01 May 2020

Thinking and out-thinking in sports

Mahendra Singhe Dhoni was a rare thinking skipper
There was a time when knowing the rules or having been a keen spectator was qualification enough to have a decent enough shot at making a varsity team in most sports. Those who excelled in certain sports while at school rarely entered university. It had nothing to do with the quality of minds. Simply, they spent more time on the particular sport.

For example, in the eighties, the Colombo University rugby team was captained by at least two students who had never played the game while at school. They weren’t exactly national team material but they played their hearts out nevertheless.

Campus was also an opportunity for those who gave up sports at junior level to focus on studies to return to the particular discipline or try their hand at some other sport. This is the story of one such student.

He had played cricket at junior level. He was also a very good chess player. He figured that cricket, chess and studies were too much to handle. He dropped cricket. He went on to captain the school’s chess team and he did well enough at the ALs to enter the Science Faculty, Colombo University.

Endowed with good hand-eye coordination, he picked up table tennis and badminton as an undergrad, but decided that he would focus on the latter. He devoured books on training techniques and worked hard to improve his game. He wasn’t the best player when he started out, but became quite competitive as time went on.  Then came The Game.

It was the final. The winner would be the university’s badminton champion for that year. His opponent was the badminton captain. He was better known as a tennis player, but was the brother of one of the country’s top shuttlers at the time. In short, he had the skill and quite a reputation. This is how our hero related the story a few weeks ago.

‘He destroyed me in the first set and I quickly fell behind in the second. It was then that I realized that he had a “tennis backhand.” His backhand returns had less wrist than arm. So they were weak. I capitalized, caught up and won the second set. The third was easy.’

His opponent had been gracious in defeat. He had smiled and said ‘you found my weakness.’

Today there’s lots of ways to dissect a particular player and figure out his or her weakness(es). Coaching staff (the days of a single coach for a single team are long gone) figure out plays targeting the weakness of a particular player or an entire team. The targeted player is not always unaware of weakness and as such works on remedial measures. So it evolves into a head game.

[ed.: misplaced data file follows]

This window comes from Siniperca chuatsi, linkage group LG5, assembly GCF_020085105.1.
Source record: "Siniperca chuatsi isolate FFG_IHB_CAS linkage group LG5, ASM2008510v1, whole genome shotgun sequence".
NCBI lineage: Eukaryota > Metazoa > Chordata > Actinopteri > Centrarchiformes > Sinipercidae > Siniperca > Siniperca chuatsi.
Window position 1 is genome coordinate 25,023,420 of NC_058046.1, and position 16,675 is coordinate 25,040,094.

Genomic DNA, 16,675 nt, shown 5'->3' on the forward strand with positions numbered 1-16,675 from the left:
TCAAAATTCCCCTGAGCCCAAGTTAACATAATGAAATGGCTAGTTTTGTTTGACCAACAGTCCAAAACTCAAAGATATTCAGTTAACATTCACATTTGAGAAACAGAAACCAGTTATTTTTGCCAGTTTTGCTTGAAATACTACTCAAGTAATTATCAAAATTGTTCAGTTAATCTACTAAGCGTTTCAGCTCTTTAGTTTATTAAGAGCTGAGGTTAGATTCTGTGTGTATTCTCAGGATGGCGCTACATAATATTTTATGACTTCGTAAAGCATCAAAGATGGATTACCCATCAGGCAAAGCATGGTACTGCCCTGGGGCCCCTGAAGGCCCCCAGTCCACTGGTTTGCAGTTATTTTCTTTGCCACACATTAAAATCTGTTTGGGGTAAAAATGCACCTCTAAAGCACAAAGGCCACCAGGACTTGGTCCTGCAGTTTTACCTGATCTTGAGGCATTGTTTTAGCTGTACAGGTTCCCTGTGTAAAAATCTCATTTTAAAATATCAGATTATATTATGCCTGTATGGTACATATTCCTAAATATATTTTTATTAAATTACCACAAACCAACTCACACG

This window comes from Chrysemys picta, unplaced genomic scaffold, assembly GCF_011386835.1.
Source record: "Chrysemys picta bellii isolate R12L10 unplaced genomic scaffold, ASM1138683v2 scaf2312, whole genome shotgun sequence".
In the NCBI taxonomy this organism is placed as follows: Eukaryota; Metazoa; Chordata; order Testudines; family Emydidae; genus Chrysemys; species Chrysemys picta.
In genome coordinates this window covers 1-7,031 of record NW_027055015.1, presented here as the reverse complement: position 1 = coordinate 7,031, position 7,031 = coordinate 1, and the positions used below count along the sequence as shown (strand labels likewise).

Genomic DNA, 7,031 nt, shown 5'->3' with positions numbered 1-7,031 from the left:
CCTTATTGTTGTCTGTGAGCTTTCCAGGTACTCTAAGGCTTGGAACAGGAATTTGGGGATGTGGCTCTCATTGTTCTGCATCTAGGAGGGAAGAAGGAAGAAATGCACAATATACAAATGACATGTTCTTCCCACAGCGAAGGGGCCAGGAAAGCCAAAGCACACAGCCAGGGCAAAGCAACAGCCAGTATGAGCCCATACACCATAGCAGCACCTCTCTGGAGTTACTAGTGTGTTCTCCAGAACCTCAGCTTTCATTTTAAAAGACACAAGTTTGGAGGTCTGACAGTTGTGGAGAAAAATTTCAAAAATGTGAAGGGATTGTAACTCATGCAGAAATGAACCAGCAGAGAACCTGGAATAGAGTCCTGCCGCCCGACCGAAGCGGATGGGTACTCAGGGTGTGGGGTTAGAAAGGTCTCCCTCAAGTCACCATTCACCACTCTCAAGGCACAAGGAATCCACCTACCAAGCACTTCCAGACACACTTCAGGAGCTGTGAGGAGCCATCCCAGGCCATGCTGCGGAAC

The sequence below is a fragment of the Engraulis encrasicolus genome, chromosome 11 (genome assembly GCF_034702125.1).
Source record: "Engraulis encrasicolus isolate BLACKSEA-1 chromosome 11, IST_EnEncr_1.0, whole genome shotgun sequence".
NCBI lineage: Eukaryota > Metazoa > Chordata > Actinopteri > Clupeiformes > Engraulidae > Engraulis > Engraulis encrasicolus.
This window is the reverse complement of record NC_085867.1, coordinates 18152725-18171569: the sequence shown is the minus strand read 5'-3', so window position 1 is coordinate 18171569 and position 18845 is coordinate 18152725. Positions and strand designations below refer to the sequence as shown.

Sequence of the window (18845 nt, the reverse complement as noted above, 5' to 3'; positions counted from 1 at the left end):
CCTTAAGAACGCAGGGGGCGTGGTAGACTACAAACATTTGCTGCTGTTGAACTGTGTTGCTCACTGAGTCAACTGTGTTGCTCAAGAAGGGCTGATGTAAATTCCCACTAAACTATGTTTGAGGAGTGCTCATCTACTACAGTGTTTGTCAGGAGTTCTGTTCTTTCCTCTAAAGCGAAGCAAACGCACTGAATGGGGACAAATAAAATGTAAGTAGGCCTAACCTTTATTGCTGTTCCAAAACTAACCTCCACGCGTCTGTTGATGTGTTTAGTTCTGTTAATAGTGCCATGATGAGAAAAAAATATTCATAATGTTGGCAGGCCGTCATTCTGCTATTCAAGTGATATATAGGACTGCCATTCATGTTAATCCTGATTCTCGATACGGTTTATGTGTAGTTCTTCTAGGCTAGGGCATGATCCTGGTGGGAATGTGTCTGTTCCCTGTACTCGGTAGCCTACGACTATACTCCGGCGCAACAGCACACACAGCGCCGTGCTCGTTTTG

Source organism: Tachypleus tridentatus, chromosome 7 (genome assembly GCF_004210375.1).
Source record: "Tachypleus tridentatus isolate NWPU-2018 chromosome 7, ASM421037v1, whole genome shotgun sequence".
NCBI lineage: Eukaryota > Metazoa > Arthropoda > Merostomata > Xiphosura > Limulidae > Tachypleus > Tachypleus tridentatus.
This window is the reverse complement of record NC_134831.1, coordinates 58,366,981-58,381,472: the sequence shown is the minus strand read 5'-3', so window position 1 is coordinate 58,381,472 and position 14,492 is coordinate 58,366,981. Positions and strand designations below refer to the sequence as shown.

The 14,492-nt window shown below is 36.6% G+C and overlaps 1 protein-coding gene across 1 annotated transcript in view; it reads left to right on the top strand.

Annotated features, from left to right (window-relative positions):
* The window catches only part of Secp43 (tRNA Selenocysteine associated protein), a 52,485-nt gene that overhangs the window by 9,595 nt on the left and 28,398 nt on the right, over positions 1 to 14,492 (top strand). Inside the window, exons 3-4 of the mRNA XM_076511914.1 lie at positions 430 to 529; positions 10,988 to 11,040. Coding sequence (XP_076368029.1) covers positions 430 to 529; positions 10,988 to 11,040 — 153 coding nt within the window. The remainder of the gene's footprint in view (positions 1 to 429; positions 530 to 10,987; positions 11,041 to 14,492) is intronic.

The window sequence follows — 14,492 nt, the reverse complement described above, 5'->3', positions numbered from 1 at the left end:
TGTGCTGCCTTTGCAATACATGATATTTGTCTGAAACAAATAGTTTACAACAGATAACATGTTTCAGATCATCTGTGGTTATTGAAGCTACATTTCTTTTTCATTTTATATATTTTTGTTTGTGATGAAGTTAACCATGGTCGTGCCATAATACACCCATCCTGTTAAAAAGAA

It is relatively easy to prey on someone’s weakness. However, when one realizes a weakness in one’s armor, one finds ways of compensating. The weakness doesn’t disappear immediately, though. It’s there, but exploiting it is harder. So there has to be relentless probing, harassment even, to coax out an error.

What this indicates is the important of thinking. The best leaders, coaches and players are those who happen to be the best students of the game. They are constantly thinking; before the game and during the game. They are constantly re-calibrating to account for new information. In fact, they play chess, so to speak, whichever sport they may be playing.

They try to get into the other person’s head. That’s half the battle won right there. It allows anticipation. It enhances the probability of success.

In the badminton example, a chink in the armor was discovered soon enough to turn the tide. It was too late for the other player to adjust. Now had they played again, say a few months later, he would have tried to correct the error. He could, however, let on that he had not. Consequently the victor in the earlier encounter might continue to target a non-existent weakness. That would be distraction compounded by frustration. It would give the opponent an edge.

Mind-games are often neglected, but excelling in these can yield unexpected successes. Maybe chess helped our hero, but one doesn’t have to know anything about chess to out-think an opponent.

Think about it.


This article was first published in the online edition of THE MORNING [April, 2020]


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